One of the most prominent trends in design right now is accessibility. Accessibility is about addressing a number of barriers that all of us have to some degree, either permanently or temporarily in a certain situation. For example, what needs to be taken into account, if the user requires reading glasses or has age-related issues with hand-eye coordination. Designers have to have access to the right users to validate their plans.

Most digital services have room for improvement in accessible design. The average audience, with no special needs, often still steers the design. We believe this is, however, changing. When you pay attention to accessibility, you actually make the service better for everyone.

AI and natural voice-user interfaces

We believe another revolution is waiting for us in the voice-user interface design. Someone just needs to crack how to use speech more naturally as an input method. Some familiar examples of voice input services are smart home systems controlled with voice input using Amazon's Alexa, Google's Assistant, and Apple's Siri. At the moment, we are in a place where there is potential, but in reality is still quite clumsy – especially for smaller language groups like Finnish. Perhaps the use of AI will solve this

Corporate social responsibility and sustainability 

Another significant shift is in corporate social responsibility (CSR) and sustainability. Overall people make much more conscious and value-based choices. Social media keeps businesses accountable. Companies have to pay increasing attention to the well-being of their employees. They need to make responsible choices in their projects and choice of clientele and address requirements like optimising energy use. Design has a major role in creating sustainable services and products for the masses, not just the early adopters.  

Our wish for 2037: To be part of building a more resource-smart, ethical, and sustainable world 

We hope that there will be a change in how we use resources and technological innovations in the future. For example, the use of cryptos is questionable from a climate sustainability point of view; AI brings up questions about equality and ethics; and we keep shipping stuff we don't need from all over the world, wasting resources and energy. We believe developments in AI could be better directed on services and uses that serve humanity best.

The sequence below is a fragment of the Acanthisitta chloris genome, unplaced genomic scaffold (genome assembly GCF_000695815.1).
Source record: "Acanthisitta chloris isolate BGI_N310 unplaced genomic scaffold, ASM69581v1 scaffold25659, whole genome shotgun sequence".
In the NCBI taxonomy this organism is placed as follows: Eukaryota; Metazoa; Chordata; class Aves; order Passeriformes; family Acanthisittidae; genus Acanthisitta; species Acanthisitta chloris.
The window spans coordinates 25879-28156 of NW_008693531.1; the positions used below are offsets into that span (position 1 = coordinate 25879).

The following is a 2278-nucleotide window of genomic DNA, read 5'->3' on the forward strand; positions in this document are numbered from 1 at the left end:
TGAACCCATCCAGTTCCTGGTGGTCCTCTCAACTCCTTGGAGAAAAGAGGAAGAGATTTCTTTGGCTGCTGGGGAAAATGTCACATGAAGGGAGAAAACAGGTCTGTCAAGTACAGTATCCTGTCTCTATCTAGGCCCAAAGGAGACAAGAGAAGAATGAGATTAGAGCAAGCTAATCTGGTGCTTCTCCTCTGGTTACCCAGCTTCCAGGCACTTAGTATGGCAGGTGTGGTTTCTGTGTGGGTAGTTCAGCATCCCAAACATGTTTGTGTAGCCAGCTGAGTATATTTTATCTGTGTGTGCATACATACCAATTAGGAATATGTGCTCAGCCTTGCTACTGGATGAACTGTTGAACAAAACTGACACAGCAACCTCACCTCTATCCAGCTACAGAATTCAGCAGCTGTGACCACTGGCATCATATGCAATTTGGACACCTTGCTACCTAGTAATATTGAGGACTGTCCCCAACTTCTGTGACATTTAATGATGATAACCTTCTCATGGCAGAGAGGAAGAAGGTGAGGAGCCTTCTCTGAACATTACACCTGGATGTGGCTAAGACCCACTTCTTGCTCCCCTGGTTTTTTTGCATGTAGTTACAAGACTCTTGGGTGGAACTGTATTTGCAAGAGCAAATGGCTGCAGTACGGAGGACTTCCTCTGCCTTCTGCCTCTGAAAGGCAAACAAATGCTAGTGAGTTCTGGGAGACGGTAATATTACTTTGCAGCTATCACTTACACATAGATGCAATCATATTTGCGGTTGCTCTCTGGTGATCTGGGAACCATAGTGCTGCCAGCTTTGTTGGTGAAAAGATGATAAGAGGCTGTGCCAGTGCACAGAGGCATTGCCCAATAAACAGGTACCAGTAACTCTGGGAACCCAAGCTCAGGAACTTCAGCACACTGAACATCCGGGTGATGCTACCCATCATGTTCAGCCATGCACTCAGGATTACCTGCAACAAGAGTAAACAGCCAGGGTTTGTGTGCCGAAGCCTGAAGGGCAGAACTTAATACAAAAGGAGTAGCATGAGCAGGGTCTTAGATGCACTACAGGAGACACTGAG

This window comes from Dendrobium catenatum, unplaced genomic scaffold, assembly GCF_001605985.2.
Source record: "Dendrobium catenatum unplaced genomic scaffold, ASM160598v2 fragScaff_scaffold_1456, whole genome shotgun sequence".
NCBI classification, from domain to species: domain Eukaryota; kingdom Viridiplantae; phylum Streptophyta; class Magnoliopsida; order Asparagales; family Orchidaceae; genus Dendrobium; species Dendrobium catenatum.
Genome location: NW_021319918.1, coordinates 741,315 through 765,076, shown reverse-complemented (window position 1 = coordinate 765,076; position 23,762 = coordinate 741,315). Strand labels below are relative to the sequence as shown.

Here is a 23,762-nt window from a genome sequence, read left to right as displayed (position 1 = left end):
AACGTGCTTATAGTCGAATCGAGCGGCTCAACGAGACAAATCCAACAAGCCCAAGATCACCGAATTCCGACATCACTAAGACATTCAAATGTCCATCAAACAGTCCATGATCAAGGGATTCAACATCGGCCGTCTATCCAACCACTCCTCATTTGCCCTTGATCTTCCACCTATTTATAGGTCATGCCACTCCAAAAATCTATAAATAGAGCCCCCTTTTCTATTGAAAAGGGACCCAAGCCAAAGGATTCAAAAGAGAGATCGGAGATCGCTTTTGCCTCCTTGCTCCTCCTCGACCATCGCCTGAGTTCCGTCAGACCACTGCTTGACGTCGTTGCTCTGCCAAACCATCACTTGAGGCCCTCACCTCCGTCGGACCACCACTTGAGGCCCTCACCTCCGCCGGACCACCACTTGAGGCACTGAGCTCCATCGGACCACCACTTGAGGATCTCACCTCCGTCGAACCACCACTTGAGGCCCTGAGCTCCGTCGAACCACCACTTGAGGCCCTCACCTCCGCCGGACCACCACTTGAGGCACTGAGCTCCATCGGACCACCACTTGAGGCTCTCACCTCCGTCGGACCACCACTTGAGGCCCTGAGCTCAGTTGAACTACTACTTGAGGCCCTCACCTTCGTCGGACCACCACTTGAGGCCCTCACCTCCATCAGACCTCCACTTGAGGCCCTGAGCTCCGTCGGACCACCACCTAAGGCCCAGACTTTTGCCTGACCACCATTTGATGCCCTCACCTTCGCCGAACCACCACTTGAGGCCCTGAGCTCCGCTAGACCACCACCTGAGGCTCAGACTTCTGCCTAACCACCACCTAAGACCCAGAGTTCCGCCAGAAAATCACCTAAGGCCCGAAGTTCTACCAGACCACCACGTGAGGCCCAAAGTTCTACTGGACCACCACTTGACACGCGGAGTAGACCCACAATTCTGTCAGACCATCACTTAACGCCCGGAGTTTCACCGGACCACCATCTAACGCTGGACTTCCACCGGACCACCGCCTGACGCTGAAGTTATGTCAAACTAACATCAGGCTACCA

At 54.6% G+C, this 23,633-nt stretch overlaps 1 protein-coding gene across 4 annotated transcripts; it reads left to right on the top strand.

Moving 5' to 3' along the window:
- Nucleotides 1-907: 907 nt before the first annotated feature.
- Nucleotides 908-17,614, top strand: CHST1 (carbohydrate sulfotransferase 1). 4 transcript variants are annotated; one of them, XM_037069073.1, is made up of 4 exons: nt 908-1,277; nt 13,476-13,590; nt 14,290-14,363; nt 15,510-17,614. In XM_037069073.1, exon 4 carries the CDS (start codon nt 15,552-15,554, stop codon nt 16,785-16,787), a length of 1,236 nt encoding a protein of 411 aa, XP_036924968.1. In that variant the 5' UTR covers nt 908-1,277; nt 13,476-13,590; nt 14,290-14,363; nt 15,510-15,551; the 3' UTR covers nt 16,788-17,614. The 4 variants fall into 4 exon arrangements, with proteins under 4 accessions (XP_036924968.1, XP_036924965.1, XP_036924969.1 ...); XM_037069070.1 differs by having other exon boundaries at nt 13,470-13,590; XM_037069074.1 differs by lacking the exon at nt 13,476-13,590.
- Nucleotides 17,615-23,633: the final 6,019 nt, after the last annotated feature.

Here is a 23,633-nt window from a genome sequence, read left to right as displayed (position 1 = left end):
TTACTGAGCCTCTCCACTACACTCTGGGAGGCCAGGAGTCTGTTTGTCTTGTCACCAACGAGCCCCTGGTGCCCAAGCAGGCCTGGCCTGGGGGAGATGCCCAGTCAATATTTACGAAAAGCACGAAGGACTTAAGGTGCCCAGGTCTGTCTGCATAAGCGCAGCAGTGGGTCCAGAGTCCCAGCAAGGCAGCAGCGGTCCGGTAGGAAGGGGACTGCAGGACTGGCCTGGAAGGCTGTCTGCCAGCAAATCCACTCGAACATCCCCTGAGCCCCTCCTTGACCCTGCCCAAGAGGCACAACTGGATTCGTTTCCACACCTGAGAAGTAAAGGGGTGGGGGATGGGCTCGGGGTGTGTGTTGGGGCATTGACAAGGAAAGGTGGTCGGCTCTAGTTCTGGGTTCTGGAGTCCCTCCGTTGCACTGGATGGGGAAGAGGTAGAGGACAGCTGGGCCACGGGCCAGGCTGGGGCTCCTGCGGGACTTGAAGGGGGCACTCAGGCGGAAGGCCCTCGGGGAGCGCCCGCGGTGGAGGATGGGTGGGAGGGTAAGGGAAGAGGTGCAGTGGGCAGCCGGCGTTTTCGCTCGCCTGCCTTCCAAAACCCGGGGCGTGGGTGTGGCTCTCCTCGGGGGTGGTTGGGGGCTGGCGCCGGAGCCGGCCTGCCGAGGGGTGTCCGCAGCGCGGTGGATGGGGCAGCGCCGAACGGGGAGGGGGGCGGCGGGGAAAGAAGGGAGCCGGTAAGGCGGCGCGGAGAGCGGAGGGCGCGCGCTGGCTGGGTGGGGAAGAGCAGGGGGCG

As designers, we want to be more involved in projects that improve sustainable development from the very first steps to having a real impact. Our role is to keep questioning and, in this way, make sure that we are making the right choices, whether it means energy use, environmentally friendlier services, decent work, or accessibility. We're part of the solution now and in the next 15 years. 

Kirjoittaja

Timo-Pekka Viljamaa
Johtaja, Designpalvelut

Timo-Pekka Viljamaa is Nitor’s Chief Designer with over 20 years of design experience. He loves designing and creating new products and services in close collaboration together with customers, business, and developers. T-P spends his free time with family and Kerttu the Dog, off-piste skiing, enjoying good food and beers, and watching football when Barca and HIFK are playing.

Satu Heikuksela
Principal Service Designer

Satu Heikuksela is a Principal Designer at Nitor with over 20 years of experience in service and UX design.

Her passion is to involve the service users in design making and to understand the challenges they face when using services in order to design the best possible user experience. In her free time, she loves water sports, biking and yoga.